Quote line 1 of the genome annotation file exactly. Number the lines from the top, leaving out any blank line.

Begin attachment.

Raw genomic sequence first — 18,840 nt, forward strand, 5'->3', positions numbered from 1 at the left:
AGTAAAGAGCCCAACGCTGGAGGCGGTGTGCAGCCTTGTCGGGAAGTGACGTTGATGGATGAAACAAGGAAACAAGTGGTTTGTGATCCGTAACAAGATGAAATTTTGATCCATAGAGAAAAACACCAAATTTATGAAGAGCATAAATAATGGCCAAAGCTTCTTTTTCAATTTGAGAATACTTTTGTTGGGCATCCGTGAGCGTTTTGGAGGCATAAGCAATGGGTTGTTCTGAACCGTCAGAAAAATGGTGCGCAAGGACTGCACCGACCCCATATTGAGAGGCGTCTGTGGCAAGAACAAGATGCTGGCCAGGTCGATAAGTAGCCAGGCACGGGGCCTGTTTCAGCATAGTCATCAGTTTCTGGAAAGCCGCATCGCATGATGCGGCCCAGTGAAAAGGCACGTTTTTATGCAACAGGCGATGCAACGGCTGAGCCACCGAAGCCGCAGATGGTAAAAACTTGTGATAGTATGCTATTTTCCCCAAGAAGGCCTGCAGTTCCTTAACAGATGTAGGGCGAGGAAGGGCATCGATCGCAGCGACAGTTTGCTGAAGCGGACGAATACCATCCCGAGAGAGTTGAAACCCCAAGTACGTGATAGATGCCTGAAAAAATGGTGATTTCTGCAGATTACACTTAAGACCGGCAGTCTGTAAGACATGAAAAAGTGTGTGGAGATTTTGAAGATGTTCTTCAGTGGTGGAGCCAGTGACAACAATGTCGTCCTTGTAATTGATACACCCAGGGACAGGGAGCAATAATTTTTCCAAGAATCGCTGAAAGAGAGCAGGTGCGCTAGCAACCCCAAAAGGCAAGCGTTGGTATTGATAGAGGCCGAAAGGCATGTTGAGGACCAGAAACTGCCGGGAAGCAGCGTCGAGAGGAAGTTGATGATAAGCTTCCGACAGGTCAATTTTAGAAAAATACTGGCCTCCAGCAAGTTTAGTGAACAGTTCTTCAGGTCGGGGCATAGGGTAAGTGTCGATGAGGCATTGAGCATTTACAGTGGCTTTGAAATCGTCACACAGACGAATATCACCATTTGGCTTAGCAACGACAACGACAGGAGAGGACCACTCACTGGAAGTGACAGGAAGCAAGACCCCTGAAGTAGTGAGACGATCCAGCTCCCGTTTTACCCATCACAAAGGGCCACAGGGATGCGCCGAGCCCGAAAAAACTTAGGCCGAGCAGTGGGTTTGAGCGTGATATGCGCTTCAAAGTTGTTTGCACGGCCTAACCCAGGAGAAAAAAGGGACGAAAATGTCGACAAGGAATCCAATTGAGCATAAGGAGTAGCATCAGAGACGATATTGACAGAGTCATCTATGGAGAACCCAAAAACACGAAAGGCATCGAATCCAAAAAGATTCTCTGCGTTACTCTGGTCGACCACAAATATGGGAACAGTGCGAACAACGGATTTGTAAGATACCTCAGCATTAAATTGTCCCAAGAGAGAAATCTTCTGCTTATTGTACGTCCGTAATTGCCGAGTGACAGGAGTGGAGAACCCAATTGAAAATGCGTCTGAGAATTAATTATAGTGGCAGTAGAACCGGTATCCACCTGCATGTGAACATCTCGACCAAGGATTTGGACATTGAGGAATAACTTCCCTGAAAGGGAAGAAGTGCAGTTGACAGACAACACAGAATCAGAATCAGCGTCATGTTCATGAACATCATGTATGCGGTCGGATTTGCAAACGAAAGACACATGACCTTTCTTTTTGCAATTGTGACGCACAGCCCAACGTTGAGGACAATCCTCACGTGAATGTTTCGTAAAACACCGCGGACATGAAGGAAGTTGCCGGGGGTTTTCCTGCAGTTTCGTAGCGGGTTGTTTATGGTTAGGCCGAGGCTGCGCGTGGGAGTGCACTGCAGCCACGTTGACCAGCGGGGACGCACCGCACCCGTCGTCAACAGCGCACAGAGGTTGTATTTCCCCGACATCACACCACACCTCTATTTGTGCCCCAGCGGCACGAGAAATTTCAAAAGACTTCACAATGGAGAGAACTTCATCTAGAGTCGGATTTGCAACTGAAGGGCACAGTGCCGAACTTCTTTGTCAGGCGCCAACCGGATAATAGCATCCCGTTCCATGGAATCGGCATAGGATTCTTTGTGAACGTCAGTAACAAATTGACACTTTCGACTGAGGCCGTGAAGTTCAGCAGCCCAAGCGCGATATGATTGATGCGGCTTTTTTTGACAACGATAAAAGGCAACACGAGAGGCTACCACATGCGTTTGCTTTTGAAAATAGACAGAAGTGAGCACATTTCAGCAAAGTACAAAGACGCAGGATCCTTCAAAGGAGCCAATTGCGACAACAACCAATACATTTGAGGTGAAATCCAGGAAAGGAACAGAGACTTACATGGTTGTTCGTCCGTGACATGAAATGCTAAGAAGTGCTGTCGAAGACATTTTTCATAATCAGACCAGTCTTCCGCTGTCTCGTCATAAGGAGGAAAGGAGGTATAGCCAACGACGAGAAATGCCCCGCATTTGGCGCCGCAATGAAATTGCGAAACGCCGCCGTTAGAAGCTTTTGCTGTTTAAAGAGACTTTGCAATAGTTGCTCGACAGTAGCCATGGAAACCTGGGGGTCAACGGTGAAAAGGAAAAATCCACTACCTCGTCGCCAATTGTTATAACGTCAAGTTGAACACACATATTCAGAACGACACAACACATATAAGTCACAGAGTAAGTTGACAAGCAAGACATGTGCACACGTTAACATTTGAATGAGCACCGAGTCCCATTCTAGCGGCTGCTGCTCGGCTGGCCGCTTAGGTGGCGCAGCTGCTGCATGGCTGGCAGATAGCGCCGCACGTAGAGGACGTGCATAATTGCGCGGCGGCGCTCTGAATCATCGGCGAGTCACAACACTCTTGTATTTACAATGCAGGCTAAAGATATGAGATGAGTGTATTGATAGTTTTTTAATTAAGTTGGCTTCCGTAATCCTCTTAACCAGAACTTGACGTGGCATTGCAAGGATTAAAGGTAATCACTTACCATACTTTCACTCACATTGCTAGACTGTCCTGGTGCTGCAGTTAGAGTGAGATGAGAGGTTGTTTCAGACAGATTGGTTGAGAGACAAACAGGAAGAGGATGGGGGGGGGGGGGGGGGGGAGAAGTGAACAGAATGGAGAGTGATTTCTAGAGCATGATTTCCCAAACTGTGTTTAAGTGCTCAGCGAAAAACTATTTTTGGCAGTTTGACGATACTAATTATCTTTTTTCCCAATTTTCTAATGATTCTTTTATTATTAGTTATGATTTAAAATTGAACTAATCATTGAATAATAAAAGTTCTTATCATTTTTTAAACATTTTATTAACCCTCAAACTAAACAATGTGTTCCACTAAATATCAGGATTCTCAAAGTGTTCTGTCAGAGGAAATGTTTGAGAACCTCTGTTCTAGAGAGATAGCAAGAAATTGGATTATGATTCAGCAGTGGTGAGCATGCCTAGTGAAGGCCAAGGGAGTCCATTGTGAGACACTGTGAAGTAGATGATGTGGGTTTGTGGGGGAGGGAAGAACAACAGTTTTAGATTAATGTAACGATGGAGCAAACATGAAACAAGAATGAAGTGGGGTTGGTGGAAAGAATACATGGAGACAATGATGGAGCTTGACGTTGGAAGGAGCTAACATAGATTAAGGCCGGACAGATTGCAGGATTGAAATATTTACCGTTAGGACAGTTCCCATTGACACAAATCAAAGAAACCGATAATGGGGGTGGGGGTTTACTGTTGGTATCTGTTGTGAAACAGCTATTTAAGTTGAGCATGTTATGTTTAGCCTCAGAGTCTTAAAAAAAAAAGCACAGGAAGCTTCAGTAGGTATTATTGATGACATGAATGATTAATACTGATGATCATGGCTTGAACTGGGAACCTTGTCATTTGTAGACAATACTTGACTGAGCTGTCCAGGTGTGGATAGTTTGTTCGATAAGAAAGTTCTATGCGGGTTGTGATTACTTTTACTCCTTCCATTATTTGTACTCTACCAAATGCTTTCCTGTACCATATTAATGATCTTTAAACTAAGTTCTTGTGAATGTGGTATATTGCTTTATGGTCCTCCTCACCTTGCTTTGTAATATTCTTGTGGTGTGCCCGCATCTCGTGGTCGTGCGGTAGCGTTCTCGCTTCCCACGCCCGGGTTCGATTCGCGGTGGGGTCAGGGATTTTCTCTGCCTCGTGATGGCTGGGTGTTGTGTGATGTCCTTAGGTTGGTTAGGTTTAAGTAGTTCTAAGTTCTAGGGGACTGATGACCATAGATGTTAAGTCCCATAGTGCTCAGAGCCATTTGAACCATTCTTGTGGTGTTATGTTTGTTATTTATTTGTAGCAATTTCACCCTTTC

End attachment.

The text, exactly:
Raw genomic sequence first — 18,840 nt, forward strand, 5'->3', positions numbered from 1 at the left: